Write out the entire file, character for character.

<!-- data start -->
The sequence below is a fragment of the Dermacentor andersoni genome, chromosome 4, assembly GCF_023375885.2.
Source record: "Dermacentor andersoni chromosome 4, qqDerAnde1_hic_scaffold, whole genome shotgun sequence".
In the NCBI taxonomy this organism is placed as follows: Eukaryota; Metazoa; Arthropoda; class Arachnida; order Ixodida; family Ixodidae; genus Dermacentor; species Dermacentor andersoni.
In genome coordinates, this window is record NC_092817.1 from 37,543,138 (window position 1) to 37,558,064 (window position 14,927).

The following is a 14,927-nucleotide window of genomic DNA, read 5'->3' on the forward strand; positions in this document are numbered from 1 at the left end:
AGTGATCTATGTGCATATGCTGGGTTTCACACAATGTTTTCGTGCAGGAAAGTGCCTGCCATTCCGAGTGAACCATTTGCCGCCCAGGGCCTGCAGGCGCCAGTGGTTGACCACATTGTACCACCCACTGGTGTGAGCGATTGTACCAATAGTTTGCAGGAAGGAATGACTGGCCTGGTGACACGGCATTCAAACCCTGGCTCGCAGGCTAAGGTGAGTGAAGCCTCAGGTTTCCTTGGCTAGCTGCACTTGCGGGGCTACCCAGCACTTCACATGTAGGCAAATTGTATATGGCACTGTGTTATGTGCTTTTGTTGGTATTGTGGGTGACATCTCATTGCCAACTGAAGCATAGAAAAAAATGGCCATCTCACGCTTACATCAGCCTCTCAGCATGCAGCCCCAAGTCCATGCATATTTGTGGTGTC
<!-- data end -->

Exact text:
The sequence below is a fragment of the Dermacentor andersoni genome, chromosome 4, assembly GCF_023375885.2.
Source record: "Dermacentor andersoni chromosome 4, qqDerAnde1_hic_scaffold, whole genome shotgun sequence".
In the NCBI taxonomy this organism is placed as follows: Eukaryota; Metazoa; Arthropoda; class Arachnida; order Ixodida; family Ixodidae; genus Dermacentor; species Dermacentor andersoni.
In genome coordinates, this window is record NC_092817.1 from 37,543,138 (window position 1) to 37,558,064 (window position 14,927).

The following is a 14,927-nucleotide window of genomic DNA, read 5'->3' on the forward strand; positions in this document are numbered from 1 at the left end:
AGTGATCTATGTGCATATGCTGGGTTTCACACAATGTTTTCGTGCAGGAAAGTGCCTGCCATTCCGAGTGAACCATTTGCCGCCCAGGGCCTGCAGGCGCCAGTGGTTGACCACATTGTACCACCCACTGGTGTGAGCGATTGTACCAATAGTTTGCAGGAAGGAATGACTGGCCTGGTGACACGGCATTCAAACCCTGGCTCGCAGGCTAAGGTGAGTGAAGCCTCAGGTTTCCTTGGCTAGCTGCACTTGCGGGGCTACCCAGCACTTCACATGTAGGCAAATTGTATATGGCACTGTGTTATGTGCTTTTGTTGGTATTGTGGGTGACATCTCATTGCCAACTGAAGCATAGAAAAAAATGGCCATCTCACGCTTACATCAGCCTCTCAGCATGCAGCCCCAAGTCCATGCATATTTGTGGTGTC